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London Bike-Only Superhighways

It’s ‘on yer bike’ as transport gurus switch focus to two wheels

Tim Bryan – Updated on Mar 05, 2008 – SCMP

Two wheels good, four wheels bad. So say London’s transport gurus. After years of criticism, delay, and seemingly endless consultation, transport chiefs have come up with sweeping new cycle plans – backed by £400 million (HK$6.18 billion) of public money – to transform some of London’s main routes into bike-only superhighways.

No more green-asphalt cycle lanes that start suddenly and end mysteriously 50 metres later. Out with cycle lanes that pit cyclists against oncoming one-way traffic. An end to bike lanes blocked by parked cars or invaded by buses. So dangerous is cycling in London that some bike riders wear cameras on their helmets and post dangerous drivers on the internet.

The 12 new cycle-only routes are to hail from known cyclist-heavy residential areas such as Clapham, in the south-west, Greenwich in the south-east, Hackney in the east, and Kilburn, in the north-west.

The superhighways will also link suburban centres such as Croydon, Kingston and Richmond, with local networks, and dedicated lanes linking parks, schools and train stations. “Integrated transport”, say planners – a novel idea for London, which has developed for centuries in an organic (read chaotic) fashion.

The plans fit snugly with greener tenets of transport wisdom. The successful congestion charge has been expanded, fees raised for high-polluting cars, while parking is becoming more and more pricey.

There’s also the planned London-wide launch of a scheme pioneered in Paris, in which thousands of free bikes are offered to commuters for a minimal charge.

Overall, planners hope to lift the current 500,000 cycling trips made per day to 1.9 million, double even the best forecasts, by 2025.

The London Cycling Campaign hailed the superhighways as a watershed. A spokeswoman told The Guardian newspaper: “This proposal will transform London, making cycling more visible.” The really interesting thing, she continued, was that “cycling is now associated with a modern cosmopolitan city that is in control and at ease with itself”.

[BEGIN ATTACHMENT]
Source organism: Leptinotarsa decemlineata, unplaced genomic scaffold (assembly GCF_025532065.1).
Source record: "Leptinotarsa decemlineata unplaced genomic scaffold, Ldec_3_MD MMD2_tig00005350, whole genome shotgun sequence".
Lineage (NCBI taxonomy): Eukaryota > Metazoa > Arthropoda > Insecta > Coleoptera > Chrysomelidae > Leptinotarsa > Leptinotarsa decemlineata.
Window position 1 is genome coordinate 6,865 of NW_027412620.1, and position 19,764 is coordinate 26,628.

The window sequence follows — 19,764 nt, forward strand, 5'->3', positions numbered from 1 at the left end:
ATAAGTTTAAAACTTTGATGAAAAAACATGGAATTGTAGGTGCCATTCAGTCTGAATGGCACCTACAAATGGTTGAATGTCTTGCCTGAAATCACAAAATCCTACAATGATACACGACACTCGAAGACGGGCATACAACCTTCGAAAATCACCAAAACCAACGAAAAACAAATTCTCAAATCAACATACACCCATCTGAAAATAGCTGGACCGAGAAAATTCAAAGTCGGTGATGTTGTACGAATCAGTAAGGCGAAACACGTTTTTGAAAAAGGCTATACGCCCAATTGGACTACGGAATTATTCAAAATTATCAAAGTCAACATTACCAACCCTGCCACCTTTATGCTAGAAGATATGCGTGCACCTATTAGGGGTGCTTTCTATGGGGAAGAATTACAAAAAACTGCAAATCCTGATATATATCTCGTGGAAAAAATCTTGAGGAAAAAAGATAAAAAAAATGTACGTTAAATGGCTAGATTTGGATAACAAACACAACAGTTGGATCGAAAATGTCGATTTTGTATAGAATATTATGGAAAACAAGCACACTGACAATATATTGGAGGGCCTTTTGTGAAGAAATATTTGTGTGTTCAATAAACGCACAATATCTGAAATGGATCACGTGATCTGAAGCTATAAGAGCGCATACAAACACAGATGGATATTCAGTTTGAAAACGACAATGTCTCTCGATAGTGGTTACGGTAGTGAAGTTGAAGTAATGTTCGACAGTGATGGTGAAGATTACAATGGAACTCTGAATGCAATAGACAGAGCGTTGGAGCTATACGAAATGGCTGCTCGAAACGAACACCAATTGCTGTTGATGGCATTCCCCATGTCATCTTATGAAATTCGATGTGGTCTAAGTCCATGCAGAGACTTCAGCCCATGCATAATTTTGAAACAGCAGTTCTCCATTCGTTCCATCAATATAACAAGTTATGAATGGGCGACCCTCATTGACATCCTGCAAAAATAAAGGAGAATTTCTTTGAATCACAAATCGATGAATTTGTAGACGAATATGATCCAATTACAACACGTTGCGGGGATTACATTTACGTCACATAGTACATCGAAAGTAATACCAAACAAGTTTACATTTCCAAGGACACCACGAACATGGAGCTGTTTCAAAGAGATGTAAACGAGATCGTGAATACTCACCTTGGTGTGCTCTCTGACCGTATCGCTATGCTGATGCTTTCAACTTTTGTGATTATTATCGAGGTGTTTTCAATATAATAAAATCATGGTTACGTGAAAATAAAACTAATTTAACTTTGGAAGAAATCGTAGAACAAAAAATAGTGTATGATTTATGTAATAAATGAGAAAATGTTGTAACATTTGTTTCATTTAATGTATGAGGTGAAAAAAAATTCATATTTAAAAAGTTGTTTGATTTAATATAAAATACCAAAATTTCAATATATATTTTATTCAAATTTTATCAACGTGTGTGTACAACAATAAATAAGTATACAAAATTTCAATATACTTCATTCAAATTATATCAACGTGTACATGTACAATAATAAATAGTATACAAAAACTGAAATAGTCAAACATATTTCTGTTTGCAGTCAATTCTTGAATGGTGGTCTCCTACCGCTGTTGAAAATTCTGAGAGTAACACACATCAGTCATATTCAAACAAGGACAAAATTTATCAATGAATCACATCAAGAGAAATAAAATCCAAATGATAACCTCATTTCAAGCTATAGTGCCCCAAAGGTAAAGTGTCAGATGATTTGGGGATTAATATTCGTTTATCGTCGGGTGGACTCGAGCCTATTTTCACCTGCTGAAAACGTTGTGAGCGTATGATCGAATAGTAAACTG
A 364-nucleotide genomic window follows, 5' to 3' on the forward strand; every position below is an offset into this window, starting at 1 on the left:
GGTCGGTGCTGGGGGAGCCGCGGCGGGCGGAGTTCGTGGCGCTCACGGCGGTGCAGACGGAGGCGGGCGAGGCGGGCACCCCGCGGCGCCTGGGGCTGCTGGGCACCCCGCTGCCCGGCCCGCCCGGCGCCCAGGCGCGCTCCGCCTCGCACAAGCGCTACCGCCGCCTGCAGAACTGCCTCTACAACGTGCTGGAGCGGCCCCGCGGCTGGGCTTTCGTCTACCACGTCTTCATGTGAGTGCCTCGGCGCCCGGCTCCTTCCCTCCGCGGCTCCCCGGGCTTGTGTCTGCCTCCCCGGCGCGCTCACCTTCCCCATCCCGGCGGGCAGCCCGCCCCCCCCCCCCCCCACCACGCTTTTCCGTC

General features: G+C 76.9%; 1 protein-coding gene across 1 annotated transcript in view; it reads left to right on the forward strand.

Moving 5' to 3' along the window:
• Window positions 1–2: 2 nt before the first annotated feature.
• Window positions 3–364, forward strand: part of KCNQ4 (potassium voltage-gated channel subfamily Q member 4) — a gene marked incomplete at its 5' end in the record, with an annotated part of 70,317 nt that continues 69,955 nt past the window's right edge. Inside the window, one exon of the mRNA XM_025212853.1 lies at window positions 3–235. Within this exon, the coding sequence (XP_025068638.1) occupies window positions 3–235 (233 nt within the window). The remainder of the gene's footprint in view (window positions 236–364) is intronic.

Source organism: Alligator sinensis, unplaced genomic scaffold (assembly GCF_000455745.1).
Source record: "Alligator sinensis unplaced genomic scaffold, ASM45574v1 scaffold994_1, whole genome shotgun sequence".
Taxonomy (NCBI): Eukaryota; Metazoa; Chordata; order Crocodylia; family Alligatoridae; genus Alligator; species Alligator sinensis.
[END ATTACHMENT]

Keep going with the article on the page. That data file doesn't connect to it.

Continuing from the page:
Even the motoring group AA backs the plans, albeit cautiously, saying the system of haphazard provision for cyclists was no good for cyclists or other road users.

The Freight Transport Association also welcomed the move only if it was aligned with more education for cyclists “so they obey the rules of the road”.

The FTA has a point. Cycling in London may be the most efficient, cheap and timesaving way to get about, but it is fraught with danger, not least because of the higgledy-piggledy nature of cycling provision. Cyclists do ride down one-way streets, on pavements and jump lights. However, they do so knowing they are at the bottom of the transport chain. Cyclists often need to be aggressive and far from law-abiding to survive.

Cycling deaths are on the increase, largely because more people are taking to two wheels, but also because those who do obey the rules are forgotten. The major cause of death involves trucks and buses turning left at junctions and crushing cyclists against railings. The cyclists are where the Highway Code says they should be, but until proposed European legislation makes mandatory a longer wing mirror on British trucks, drivers cannot see them.

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